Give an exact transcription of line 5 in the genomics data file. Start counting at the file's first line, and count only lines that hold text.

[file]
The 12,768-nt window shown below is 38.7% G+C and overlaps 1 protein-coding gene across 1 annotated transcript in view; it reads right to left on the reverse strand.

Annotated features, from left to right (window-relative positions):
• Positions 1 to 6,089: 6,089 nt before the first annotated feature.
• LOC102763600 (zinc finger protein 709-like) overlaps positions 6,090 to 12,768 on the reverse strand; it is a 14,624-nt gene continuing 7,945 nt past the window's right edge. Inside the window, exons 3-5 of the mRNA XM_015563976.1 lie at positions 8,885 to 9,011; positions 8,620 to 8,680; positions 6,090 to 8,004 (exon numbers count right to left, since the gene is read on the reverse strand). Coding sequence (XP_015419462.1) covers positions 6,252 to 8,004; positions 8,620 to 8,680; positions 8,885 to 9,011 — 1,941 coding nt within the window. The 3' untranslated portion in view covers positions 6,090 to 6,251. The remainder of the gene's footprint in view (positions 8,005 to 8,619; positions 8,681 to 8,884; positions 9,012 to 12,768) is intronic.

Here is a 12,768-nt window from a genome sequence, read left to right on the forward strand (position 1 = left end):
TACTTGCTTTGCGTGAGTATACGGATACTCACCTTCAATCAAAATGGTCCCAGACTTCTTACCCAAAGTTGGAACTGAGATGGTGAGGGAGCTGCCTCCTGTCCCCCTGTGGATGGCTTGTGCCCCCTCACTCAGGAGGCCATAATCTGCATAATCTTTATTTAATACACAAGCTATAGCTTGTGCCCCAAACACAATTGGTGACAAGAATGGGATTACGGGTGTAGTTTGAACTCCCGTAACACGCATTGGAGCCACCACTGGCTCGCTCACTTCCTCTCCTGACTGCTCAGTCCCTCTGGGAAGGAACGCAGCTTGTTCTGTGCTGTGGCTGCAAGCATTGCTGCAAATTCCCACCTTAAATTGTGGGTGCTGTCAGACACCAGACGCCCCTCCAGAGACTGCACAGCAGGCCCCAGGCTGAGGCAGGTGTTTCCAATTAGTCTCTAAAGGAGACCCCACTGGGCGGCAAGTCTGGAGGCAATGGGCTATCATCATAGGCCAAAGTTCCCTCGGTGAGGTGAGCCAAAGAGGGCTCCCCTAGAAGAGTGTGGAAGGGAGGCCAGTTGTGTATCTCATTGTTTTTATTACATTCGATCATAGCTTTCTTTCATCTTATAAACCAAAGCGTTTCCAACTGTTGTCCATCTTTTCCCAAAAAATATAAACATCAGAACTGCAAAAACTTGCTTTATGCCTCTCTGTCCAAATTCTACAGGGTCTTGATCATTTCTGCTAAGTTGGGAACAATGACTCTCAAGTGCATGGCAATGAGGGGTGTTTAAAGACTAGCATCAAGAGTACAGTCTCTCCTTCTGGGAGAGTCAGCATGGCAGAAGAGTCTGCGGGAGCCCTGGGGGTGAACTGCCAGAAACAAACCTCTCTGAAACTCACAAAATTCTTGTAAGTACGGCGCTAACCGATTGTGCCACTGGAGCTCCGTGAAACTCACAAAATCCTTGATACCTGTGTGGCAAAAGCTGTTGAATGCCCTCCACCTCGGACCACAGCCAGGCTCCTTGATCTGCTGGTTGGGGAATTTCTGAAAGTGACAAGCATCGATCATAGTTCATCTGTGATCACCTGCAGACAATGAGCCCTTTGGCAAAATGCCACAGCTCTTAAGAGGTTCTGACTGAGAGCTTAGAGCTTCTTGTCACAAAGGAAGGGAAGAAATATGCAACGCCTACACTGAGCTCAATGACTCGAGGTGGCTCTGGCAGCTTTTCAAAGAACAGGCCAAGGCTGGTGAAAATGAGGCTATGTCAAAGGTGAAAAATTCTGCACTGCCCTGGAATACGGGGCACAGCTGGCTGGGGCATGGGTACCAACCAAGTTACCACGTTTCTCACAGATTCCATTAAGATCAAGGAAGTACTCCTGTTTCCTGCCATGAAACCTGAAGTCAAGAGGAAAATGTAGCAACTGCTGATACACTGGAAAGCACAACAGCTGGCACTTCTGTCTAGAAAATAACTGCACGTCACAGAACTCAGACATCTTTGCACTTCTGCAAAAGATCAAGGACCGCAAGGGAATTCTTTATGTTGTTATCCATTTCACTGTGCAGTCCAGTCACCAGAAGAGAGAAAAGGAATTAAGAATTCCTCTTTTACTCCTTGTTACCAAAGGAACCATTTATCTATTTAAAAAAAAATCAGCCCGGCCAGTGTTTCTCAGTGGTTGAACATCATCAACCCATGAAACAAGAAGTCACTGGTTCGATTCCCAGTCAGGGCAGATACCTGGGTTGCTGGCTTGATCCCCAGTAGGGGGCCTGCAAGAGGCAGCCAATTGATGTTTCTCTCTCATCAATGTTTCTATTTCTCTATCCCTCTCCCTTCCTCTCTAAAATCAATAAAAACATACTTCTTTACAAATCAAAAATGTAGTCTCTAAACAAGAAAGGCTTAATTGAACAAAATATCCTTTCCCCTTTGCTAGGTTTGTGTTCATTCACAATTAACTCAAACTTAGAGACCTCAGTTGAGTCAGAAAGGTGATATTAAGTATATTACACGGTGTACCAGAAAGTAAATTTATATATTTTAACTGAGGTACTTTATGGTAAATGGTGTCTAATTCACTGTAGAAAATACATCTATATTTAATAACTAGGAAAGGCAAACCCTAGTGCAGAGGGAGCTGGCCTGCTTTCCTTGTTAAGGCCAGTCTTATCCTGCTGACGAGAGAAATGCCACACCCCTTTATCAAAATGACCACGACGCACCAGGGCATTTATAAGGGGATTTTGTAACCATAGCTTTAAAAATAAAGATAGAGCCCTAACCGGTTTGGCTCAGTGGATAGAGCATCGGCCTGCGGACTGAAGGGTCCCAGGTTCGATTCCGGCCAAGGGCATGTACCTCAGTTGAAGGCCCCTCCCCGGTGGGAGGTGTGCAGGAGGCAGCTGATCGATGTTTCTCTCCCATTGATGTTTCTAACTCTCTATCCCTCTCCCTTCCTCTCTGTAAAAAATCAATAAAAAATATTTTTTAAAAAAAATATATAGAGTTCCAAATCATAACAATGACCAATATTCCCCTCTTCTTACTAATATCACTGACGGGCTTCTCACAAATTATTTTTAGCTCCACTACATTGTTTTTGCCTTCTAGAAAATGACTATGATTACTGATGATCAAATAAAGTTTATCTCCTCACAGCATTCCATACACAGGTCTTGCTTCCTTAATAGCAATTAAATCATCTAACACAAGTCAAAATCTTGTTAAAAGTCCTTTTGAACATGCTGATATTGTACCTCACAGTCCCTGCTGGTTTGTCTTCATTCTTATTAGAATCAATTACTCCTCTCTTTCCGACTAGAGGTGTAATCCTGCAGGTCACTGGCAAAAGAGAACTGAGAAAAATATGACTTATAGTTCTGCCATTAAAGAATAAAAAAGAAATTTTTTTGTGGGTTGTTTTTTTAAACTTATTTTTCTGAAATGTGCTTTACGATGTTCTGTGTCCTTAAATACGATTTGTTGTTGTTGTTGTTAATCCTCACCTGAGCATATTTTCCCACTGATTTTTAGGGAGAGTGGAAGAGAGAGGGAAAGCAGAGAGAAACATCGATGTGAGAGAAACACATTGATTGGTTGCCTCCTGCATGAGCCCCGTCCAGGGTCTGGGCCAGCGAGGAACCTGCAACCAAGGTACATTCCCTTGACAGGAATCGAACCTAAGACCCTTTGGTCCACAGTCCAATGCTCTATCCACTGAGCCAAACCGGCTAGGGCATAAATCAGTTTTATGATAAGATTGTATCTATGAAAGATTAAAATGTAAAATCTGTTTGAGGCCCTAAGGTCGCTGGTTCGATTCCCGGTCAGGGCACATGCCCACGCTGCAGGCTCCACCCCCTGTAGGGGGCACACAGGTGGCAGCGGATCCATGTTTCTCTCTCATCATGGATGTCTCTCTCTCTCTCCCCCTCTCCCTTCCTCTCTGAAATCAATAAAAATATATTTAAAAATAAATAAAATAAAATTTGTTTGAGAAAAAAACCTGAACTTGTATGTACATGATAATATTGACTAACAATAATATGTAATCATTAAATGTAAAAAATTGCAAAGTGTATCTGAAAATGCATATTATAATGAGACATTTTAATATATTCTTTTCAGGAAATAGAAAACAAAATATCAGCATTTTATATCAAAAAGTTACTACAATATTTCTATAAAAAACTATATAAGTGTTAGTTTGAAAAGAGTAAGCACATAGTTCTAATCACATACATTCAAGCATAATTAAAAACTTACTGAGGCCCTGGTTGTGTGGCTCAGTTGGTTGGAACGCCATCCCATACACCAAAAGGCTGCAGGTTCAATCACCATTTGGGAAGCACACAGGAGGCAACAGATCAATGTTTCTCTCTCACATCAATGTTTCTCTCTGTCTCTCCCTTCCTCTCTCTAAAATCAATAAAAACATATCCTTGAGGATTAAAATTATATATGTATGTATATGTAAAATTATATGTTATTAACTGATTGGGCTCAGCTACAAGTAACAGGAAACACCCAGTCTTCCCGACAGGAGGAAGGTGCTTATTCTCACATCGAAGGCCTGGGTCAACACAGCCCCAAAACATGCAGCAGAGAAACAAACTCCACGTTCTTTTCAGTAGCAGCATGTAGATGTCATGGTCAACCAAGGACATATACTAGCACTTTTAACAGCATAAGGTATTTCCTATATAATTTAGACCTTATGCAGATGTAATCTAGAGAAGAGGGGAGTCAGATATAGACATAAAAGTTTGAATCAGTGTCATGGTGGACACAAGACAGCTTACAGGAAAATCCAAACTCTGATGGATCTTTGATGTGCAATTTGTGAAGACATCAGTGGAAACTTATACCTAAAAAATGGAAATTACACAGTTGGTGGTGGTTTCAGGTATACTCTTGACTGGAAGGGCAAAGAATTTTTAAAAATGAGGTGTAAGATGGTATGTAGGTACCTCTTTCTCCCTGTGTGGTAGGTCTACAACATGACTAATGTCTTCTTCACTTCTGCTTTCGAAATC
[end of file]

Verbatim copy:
Here is a 12,768-nt window from a genome sequence, read left to right on the forward strand (position 1 = left end):